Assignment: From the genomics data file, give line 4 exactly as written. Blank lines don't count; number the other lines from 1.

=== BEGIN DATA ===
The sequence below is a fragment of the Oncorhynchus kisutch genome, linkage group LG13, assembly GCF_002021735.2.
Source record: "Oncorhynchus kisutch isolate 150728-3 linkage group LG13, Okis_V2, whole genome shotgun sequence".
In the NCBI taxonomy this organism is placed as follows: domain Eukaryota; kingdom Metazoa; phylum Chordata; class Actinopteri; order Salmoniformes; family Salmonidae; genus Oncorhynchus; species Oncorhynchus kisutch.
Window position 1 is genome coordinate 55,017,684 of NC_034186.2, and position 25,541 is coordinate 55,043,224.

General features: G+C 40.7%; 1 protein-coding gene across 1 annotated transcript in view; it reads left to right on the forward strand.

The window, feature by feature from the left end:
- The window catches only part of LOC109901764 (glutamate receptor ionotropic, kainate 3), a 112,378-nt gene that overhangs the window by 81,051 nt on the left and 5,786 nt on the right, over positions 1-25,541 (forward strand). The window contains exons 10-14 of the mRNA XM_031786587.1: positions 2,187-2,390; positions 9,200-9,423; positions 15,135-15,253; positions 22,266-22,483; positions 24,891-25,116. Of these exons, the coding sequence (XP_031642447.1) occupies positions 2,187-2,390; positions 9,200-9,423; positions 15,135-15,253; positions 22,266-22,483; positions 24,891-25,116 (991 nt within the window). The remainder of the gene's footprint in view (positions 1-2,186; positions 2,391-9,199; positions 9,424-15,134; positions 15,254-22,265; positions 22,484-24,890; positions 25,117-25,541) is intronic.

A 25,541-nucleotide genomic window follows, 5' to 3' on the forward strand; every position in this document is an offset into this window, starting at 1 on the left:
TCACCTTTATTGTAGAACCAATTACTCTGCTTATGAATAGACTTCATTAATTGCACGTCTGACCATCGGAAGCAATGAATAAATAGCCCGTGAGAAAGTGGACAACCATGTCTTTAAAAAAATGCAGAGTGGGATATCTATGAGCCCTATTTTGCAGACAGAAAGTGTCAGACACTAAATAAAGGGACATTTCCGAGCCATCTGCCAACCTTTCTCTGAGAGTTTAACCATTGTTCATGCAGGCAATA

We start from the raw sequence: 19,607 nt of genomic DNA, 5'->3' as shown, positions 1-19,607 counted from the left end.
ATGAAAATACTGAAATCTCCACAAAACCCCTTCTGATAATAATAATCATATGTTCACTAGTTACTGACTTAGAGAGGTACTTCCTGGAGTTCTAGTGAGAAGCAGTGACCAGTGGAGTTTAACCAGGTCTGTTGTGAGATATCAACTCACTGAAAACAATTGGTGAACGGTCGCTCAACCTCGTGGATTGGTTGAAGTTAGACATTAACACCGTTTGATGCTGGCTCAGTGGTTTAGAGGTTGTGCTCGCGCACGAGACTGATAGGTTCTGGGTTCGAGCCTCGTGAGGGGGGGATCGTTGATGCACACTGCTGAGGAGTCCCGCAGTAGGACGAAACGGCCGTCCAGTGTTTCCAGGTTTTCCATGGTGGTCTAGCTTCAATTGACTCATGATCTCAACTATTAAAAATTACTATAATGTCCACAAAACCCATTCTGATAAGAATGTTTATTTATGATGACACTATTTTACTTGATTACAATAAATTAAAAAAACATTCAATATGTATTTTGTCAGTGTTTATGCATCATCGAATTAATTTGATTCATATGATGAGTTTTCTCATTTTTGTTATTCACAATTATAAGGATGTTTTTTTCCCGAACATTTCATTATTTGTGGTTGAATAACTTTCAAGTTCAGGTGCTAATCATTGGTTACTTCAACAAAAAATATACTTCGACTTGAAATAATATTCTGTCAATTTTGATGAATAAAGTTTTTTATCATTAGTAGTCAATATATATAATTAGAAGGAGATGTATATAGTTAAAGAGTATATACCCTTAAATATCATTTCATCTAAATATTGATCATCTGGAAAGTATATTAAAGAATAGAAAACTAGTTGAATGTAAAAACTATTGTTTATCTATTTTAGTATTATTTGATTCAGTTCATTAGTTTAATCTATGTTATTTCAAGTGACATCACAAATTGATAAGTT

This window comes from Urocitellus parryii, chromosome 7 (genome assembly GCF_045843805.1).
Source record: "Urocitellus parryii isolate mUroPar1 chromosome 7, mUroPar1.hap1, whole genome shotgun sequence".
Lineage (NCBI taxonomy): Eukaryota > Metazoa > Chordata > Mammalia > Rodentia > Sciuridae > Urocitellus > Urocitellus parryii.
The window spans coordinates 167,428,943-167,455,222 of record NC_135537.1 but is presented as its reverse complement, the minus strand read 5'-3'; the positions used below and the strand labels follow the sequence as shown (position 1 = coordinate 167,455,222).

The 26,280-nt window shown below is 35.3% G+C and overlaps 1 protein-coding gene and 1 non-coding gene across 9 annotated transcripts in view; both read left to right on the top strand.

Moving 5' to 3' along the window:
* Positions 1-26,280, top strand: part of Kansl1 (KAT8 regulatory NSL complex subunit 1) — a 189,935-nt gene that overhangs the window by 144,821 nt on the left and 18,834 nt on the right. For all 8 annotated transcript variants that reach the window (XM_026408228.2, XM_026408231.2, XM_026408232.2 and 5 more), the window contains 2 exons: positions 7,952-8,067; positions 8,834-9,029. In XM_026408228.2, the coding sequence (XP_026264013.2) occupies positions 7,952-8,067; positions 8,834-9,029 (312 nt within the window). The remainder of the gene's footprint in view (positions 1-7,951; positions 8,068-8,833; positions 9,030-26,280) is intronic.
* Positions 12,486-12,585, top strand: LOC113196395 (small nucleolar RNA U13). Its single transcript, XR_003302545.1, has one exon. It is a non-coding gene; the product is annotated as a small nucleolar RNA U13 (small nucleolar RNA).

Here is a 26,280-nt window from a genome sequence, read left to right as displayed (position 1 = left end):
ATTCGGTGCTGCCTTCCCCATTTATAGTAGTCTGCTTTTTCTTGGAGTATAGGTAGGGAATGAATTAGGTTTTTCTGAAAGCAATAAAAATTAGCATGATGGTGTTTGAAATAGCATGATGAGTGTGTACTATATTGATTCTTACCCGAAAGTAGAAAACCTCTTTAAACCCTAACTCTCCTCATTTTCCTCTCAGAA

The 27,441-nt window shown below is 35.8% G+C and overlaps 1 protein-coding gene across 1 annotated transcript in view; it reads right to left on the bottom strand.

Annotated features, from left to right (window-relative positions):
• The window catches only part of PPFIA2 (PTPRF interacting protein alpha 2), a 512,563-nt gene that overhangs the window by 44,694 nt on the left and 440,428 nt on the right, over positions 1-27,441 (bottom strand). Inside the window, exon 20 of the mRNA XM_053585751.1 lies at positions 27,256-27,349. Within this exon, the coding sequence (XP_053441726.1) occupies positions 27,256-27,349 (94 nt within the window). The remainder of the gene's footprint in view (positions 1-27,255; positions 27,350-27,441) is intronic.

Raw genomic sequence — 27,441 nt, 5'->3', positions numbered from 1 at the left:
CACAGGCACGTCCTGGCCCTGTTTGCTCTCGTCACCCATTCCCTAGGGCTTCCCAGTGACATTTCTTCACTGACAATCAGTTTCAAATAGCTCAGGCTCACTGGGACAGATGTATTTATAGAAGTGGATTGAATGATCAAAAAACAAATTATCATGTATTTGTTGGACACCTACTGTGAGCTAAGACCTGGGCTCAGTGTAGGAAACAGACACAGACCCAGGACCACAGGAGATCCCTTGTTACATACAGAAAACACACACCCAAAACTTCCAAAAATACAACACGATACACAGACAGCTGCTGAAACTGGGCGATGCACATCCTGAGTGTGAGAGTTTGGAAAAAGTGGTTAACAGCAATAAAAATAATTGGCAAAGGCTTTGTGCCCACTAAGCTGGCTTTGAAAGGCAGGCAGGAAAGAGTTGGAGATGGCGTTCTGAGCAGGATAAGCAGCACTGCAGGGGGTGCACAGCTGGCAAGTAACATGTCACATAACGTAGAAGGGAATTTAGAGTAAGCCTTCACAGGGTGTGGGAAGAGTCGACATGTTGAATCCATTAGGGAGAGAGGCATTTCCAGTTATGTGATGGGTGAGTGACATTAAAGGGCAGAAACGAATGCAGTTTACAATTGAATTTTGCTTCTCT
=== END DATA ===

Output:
Window position 1 is genome coordinate 55,017,684 of NC_034186.2, and position 25,541 is coordinate 55,043,224.